BY FIDELITY MHLANGA
THE Zimbabwe Commercial Farmers Union (ZCFU) says preparations for the winter wheat season are behind schedule with less than a tenth of the planned hectarage planted.
At least 70 000 hectares are this year planned to be under wheat production with output expected to be around 350 000 tonnes.
“In the meantime preparations are going on, planting is going on. Everything being equal, planting was supposed to be finished by the second week of May. We are behind schedule as it stands; only 6 000 hectares has been planted. It is encouraged that we plant in May. Buy next week most farmers should have it done,” ZCFU president, Shadreck Makombe said.
Makombe bemoaned the wheat price of ZWL$1 089,68 per tonne which is fast devaluing against the US dollar.
“As for the price, when it was announced it was fine. But due to the madness in our economy, farmers won’t be able to get anything. However, we believe that at the time of harvesting the economy would have stabilised. A farmer would need a constant price. We are caught between a rock and a hard place. We would prefer our price pegged in US dollars whose value does not easily fluctuate, but it seems it’s not possible. Farming is a commercial venture. The input costs override cost of farming. There is need for people to meet and talk. Our voices must be heard,” he said.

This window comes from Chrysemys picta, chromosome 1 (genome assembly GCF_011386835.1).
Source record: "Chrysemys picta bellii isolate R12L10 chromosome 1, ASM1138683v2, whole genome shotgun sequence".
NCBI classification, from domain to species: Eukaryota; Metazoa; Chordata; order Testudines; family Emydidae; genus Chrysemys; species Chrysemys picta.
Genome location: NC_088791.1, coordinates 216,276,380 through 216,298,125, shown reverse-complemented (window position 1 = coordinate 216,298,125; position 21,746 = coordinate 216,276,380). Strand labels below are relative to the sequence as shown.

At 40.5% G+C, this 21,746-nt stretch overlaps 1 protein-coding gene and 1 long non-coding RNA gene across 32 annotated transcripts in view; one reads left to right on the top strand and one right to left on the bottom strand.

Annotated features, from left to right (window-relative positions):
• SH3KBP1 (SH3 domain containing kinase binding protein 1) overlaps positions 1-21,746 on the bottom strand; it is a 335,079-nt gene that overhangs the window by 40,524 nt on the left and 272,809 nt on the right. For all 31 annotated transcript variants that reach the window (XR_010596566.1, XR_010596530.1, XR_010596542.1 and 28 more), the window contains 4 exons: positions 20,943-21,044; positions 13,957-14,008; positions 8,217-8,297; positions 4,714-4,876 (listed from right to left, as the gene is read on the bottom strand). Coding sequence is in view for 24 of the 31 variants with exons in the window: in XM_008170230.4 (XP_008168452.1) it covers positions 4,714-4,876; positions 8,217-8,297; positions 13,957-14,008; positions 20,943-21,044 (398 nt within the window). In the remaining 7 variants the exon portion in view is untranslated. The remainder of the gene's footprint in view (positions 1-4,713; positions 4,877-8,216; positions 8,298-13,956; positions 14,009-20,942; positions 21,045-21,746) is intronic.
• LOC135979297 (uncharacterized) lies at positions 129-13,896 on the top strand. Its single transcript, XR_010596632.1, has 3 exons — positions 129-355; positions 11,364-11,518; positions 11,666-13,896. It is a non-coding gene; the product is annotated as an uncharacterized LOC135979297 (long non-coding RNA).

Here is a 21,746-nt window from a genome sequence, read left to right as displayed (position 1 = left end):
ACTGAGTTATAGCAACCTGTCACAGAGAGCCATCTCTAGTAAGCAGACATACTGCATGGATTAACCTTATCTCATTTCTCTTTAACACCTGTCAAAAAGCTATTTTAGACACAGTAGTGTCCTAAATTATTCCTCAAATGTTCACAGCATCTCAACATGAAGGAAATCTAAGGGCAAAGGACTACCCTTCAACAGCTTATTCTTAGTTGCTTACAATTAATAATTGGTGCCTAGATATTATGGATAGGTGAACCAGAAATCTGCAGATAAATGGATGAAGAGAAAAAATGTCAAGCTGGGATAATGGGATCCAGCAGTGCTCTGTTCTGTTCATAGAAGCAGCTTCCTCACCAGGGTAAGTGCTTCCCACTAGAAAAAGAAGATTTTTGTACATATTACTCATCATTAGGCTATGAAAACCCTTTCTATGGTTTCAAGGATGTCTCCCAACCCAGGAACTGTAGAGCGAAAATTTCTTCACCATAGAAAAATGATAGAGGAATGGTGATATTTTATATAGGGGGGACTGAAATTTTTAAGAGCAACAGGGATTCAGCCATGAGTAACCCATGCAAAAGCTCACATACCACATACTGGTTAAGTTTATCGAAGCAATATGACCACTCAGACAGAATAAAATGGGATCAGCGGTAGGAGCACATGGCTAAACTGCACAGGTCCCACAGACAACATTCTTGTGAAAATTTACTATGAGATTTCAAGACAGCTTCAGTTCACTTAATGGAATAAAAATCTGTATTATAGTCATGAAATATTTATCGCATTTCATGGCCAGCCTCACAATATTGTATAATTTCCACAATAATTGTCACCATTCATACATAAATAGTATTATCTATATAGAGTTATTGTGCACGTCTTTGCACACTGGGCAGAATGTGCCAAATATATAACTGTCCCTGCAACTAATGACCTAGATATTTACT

He added that under normal circumstances, the yield expected should be about six tonnes per hectare, but due to lack of resources, scarce underground water and power cuts it was not possible.
“The challenge is the Zimbabwe Electricity Supply Authority (Zesa).We need a lot of electricity and now Zesa is telling us they have a problem. There is a schedule of power availability which they should stick to, but they are failing to do so. There are challenges of transformers as well. Now farmers have gathered inputs, but the dilemma they are having is whether to plant or not. We were saying by this week we should have made progress,” Makombe said.
Zimbabwe last year produced 160 500 tonnes against a demand of 400 000 to 450 000 tonnes per annum.
The country spends about $80 million annually on wheat imports from mostly Canada, Russia and Ukraine.